Hamilton Leithauser, freshly loosed from his Walkmen-fronting duties, seems at ease in this galloping, briskly nostalgic tune and its Sinatra-vibing video. The lyrics hint at moving forward alone, tuning out “all the voices telling me it’s time to sing again” as collaborator Rostam Batmanglij’s harmonica cheers him on. This is the sound of a band briefly eulogized and regained freedom celebrated.
The Walkmen have always occupied significant heartspace for me. I have seen them live on more occasions than any other act, and was lucky enough to see their last performance in DC. Their announced hiatus/dissolution was sad, but not entirely unexpected. They have long carried a kind of career-band vibe to them (not unlike their peers the National): fathers getting together to work 9-to-5 (“dad hours”) on impeccable albums and touring extensively in pristine dark suits. There’s a quiet nobility to that kind of artistic life, but I can also imagine how that can begin to feel stifling after a while. And to their credit, the Walkmen went out with nary a bad album to their name (anyone who’s disparaged A Hundred Miles Off as their weak one needs desperately to listen to it again) and their intra-band friendships seemingly intact.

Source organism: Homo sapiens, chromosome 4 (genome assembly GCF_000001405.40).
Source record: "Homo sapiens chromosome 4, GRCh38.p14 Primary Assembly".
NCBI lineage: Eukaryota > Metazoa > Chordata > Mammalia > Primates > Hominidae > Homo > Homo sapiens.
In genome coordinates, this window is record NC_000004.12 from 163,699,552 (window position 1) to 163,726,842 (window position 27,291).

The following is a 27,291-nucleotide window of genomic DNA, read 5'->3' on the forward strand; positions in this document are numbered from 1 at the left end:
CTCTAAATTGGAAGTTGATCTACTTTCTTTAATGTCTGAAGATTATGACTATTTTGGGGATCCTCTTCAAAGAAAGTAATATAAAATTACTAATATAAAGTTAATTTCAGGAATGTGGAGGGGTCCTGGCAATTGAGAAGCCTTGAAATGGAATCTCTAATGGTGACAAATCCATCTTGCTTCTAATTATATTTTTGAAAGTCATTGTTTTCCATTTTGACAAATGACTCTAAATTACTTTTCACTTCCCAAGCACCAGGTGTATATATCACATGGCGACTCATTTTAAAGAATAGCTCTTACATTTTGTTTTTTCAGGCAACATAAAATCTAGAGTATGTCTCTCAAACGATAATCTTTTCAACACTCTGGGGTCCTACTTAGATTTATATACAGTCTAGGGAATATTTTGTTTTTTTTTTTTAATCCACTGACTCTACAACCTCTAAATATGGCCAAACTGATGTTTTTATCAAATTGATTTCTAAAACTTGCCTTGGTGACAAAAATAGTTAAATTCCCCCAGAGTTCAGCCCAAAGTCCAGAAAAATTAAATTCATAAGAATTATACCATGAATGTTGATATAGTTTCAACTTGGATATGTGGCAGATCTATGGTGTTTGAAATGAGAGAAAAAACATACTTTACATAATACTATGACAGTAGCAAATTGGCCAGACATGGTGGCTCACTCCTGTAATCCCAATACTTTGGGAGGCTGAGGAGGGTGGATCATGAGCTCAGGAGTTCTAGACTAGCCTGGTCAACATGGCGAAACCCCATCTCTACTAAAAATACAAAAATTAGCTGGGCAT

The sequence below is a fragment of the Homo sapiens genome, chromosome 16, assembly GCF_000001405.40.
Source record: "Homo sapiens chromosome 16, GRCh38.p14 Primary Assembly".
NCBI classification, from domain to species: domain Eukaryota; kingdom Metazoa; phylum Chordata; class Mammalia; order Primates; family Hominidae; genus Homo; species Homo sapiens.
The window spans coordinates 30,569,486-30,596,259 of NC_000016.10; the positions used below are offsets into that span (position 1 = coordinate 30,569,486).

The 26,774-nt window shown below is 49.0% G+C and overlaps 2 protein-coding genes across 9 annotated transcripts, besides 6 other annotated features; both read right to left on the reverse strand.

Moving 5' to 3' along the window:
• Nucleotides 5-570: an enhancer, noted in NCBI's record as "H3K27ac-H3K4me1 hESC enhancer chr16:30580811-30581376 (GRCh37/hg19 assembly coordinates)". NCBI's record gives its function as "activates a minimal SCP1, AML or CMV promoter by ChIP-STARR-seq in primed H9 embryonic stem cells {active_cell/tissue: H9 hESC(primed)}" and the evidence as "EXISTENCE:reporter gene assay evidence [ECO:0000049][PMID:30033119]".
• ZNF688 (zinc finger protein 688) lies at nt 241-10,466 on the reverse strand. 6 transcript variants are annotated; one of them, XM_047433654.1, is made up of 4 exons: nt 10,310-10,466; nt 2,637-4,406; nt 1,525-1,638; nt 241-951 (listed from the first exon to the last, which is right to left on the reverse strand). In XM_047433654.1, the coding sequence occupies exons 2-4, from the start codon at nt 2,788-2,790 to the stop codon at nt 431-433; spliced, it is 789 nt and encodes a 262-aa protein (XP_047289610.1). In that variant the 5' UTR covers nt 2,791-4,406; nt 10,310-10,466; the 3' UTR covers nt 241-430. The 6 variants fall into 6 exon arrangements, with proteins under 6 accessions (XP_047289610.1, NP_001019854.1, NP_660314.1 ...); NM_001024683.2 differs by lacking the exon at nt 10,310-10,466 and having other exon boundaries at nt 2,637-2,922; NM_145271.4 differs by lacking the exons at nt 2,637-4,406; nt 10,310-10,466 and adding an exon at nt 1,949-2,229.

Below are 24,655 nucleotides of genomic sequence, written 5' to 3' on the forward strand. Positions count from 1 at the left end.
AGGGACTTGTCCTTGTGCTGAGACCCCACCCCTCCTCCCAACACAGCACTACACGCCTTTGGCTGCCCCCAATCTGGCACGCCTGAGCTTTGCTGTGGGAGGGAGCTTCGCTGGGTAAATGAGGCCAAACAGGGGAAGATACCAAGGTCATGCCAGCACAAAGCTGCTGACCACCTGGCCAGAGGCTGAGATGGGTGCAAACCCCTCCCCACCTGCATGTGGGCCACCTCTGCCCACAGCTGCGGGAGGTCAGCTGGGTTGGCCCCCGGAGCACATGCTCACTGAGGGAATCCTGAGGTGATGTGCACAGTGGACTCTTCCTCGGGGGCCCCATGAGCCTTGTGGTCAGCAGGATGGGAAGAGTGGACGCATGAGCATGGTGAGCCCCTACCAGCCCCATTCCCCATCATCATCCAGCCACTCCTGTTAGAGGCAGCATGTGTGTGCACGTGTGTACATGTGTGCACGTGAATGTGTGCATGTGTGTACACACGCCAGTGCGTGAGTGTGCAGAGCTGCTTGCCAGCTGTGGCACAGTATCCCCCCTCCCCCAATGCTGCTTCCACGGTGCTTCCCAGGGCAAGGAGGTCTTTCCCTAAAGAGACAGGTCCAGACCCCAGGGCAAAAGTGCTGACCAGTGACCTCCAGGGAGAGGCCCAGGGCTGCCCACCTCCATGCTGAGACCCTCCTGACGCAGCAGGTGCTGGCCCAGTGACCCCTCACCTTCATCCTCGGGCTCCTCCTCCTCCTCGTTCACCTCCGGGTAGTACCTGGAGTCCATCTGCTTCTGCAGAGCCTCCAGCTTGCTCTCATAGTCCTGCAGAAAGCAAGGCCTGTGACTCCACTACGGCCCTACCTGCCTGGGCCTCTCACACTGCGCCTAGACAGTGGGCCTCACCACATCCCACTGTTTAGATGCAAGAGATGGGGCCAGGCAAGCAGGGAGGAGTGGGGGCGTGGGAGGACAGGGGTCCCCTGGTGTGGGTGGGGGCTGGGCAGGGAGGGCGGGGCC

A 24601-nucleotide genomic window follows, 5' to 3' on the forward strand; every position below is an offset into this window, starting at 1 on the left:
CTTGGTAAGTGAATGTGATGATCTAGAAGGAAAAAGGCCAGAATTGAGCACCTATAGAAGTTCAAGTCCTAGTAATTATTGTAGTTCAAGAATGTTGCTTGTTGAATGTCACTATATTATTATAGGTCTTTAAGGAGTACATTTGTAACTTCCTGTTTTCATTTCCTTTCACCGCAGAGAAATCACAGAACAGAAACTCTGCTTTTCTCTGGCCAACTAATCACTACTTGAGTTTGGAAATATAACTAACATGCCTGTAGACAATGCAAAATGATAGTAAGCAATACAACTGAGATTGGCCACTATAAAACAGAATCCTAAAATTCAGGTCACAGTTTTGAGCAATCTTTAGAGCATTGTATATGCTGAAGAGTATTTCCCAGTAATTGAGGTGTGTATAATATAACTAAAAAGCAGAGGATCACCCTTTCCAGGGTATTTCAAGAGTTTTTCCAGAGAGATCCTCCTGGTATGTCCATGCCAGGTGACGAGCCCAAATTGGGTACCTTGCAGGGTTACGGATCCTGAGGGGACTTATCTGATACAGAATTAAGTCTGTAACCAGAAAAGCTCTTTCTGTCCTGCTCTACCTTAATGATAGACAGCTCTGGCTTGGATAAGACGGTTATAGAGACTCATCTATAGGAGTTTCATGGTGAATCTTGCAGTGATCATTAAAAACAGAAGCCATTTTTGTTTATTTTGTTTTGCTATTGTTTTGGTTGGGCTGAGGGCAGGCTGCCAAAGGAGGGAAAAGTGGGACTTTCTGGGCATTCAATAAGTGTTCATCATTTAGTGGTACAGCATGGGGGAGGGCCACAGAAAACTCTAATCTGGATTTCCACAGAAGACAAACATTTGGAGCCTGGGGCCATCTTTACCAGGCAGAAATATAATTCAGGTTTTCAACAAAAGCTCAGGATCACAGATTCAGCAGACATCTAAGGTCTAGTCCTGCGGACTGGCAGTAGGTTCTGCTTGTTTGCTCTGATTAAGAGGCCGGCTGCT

While the album is called Black Hours, there is brightness here. And looseness. The most fun we ever have is away from the office, away from our daylight commitments. And tellingly, Leithauser has traded in his necktie for a bow tie.
george grosz - costume design for the play “methusalem” (1922)
My fashion icon is Albert Einstein. When he was working on any project, he would have a uniform so he could conserve his brain energy. I do the same thing on tour. I typically have a uniform that I don’t really stray from.
- St. Vincent is the (fashion, artistic, everything) icon we needTags: #st. vincent
That’s high praise, indeed.